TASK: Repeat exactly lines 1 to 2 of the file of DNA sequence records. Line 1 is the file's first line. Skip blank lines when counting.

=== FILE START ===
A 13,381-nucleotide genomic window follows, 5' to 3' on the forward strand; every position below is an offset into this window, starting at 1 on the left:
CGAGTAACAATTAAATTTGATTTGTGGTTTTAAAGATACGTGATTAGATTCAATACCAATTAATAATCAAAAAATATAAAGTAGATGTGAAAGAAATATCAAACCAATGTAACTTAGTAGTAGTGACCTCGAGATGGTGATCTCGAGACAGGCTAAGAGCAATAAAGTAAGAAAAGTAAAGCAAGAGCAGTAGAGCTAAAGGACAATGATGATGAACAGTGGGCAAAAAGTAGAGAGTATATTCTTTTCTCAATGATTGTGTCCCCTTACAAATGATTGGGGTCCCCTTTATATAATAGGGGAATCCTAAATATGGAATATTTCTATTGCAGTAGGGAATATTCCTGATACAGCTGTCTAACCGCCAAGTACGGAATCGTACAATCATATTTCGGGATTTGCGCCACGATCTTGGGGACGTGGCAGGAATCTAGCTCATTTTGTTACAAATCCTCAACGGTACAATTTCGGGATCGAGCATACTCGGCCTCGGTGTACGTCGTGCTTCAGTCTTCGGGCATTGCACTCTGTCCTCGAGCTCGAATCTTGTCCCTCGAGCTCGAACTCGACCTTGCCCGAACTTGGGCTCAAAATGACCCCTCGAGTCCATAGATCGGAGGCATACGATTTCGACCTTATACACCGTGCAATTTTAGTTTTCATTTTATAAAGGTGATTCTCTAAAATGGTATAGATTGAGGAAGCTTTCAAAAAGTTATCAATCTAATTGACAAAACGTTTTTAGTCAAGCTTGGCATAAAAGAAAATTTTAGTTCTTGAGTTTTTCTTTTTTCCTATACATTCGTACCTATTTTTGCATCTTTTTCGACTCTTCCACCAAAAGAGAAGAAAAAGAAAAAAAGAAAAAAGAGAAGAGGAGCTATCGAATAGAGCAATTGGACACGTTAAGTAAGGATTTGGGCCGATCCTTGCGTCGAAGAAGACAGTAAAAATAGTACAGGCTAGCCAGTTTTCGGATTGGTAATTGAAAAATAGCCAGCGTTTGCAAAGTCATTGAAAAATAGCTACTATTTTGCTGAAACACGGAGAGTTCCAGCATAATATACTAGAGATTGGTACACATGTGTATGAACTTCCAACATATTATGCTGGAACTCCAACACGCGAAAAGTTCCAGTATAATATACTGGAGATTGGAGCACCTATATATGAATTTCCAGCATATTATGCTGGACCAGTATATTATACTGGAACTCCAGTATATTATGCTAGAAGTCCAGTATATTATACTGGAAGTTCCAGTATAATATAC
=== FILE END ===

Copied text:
A 13,381-nucleotide genomic window follows, 5' to 3' on the forward strand; every position below is an offset into this window, starting at 1 on the left:
CGAGTAACAATTAAATTTGATTTGTGGTTTTAAAGATACGTGATTAGATTCAATACCAATTAATAATCAAAAAATATAAAGTAGATGTGAAAGAAATATCAAACCAATGTAACTTAGTAGTAGTGACCTCGAGATGGTGATCTCGAGACAGGCTAAGAGCAATAAAGTAAGAAAAGTAAAGCAAGAGCAGTAGAGCTAAAGGACAATGATGATGAACAGTGGGCAAAAAGTAGAGAGTATATTCTTTTCTCAATGATTGTGTCCCCTTACAAATGATTGGGGTCCCCTTTATATAATAGGGGAATCCTAAATATGGAATATTTCTATTGCAGTAGGGAATATTCCTGATACAGCTGTCTAACCGCCAAGTACGGAATCGTACAATCATATTTCGGGATTTGCGCCACGATCTTGGGGACGTGGCAGGAATCTAGCTCATTTTGTTACAAATCCTCAACGGTACAATTTCGGGATCGAGCATACTCGGCCTCGGTGTACGTCGTGCTTCAGTCTTCGGGCATTGCACTCTGTCCTCGAGCTCGAATCTTGTCCCTCGAGCTCGAACTCGACCTTGCCCGAACTTGGGCTCAAAATGACCCCTCGAGTCCATAGATCGGAGGCATACGATTTCGACCTTATACACCGTGCAATTTTAGTTTTCATTTTATAAAGGTGATTCTCTAAAATGGTATAGATTGAGGAAGCTTTCAAAAAGTTATCAATCTAATTGACAAAACGTTTTTAGTCAAGCTTGGCATAAAAGAAAATTTTAGTTCTTGAGTTTTTCTTTTTTCCTATACATTCGTACCTATTTTTGCATCTTTTTCGACTCTTCCACCAAAAGAGAAGAAAAAGAAAAAAAGAAAAAAGAGAAGAGGAGCTATCGAATAGAGCAATTGGACACGTTAAGTAAGGATTTGGGCCGATCCTTGCGTCGAAGAAGACAGTAAAAATAGTACAGGCTAGCCAGTTTTCGGATTGGTAATTGAAAAATAGCCAGCGTTTGCAAAGTCATTGAAAAATAGCTACTATTTTGCTGAAACACGGAGAGTTCCAGCATAATATACTAGAGATTGGTACACATGTGTATGAACTTCCAACATATTATGCTGGAACTCCAACACGCGAAAAGTTCCAGTATAATATACTGGAGATTGGAGCACCTATATATGAATTTCCAGCATATTATGCTGGACCAGTATATTATACTGGAACTCCAGTATATTATGCTAGAAGTCCAGTATATTATACTGGAAGTTCCAGTATAATATAC